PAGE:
- Potential population is inverse pyramid
- Top-level is users
- Next level will search and solve their problem (help themselves)
- Next level turns the user into a participant of a community (help others)
- The last gap is difficult - Fedora wants to focus there
- Fedora Four Foundations
- Freedom
- Strong commitment
- RedHat building business around community
- All the code is licensed in an OSI approved license
- 2/3 packages are maintained by community
- Release Engineering processes to make community engaged
- Distribution composition - pungi has a nice API - easy to use
- First
- Innovative community
- Examples
- plymouth - uses KMS
- nouveau driver
- virtualization
- Pulseaudio
- Friends
- Fedora Infrastructure team
- Entirely volunteer driven
- Open
- System Admin team
- New contributors
- Fedora Scholarship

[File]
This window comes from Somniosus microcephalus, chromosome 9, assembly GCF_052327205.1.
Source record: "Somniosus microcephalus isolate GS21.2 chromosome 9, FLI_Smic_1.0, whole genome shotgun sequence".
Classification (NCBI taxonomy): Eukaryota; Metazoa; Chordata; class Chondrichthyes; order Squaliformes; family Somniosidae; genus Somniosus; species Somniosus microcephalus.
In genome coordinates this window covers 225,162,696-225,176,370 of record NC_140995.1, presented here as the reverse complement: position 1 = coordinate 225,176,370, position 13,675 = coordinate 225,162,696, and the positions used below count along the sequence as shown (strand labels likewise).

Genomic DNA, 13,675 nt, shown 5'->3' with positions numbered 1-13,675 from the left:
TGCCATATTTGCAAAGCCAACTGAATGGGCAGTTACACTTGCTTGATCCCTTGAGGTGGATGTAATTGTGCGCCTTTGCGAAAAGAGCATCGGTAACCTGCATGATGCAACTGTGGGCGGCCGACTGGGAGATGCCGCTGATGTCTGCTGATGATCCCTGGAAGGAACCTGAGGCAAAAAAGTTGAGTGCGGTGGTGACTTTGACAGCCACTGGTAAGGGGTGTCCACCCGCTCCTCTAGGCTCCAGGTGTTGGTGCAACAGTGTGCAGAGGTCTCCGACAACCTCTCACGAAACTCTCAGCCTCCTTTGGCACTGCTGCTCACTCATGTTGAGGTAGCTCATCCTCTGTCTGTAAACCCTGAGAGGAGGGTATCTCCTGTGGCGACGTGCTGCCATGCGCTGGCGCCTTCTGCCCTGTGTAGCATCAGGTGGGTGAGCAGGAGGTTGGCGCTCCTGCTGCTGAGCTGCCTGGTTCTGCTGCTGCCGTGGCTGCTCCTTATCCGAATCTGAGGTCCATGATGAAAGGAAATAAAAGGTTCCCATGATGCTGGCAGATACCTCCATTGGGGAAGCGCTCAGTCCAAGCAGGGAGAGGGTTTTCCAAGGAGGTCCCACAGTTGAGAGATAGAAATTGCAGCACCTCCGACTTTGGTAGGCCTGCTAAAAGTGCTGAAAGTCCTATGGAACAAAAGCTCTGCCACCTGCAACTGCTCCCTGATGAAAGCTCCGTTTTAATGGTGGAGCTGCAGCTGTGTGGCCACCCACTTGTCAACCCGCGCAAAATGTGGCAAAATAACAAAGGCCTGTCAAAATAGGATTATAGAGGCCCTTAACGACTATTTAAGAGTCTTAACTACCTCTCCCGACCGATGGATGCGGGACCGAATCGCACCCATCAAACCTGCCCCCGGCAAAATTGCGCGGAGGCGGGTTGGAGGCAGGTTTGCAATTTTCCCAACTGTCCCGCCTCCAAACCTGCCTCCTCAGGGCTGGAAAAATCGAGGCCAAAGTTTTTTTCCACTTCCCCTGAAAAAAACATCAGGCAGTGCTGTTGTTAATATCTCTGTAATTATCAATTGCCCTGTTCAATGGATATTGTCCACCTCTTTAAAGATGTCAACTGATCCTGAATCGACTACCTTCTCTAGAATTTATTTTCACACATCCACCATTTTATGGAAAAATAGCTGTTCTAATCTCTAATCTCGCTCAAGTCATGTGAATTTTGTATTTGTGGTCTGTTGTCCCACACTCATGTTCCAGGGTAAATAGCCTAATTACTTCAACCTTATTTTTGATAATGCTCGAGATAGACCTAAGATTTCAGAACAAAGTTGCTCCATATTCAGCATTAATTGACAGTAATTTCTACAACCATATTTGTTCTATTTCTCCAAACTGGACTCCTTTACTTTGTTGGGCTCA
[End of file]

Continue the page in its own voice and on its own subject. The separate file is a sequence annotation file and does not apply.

- Active in open source, starting at university
- Features
- Improve Fedora QA
- Getting stuff vs. building capacity to allow people to do things
- Too much time getting the distro done, not enough time maintaining
the community
- Fedora Test Days
- Fedora 11
- 20 second startup
- DeviceKit alpha
- ext4
- DeltaRPM
- MinGW cross-compile
- Python 2.6

Hacking with Modular Hardware: the BUG
Speaker: Ken Gilmer
- Bug labs
- Electronic building blocks for personalized hardware devices
- Examples
- GPS alarm clock (wake up based on location instead of time)
- Stereo camera system
- Hardware is all open
- Lower barriers to innovation
- Use Linux, Java, OSGi
- Base Unit
- Buttons - software programmable
- 2.6.27 kernel
- Basic interface
- Battery
- Modules available
- Accelerometer
- Touch screen LCD
- Wifi
- Audio
- von Hippel - All hardware interfaces exposed
- Poky Linux
- Includes Gnome Mobil
- Can put custom images
- OSGi
- Standard to disconnect services from implementation
- Specification for components to talk to each other
- Notifies applications when modules are added/removed
- Abstract services
- Different modules can provide the same service
- Dragonfly SDK
- Like Eclipse
- Website to publish applications
- OpenEmbedded tools for Eclipse
- BitBake Commander for building images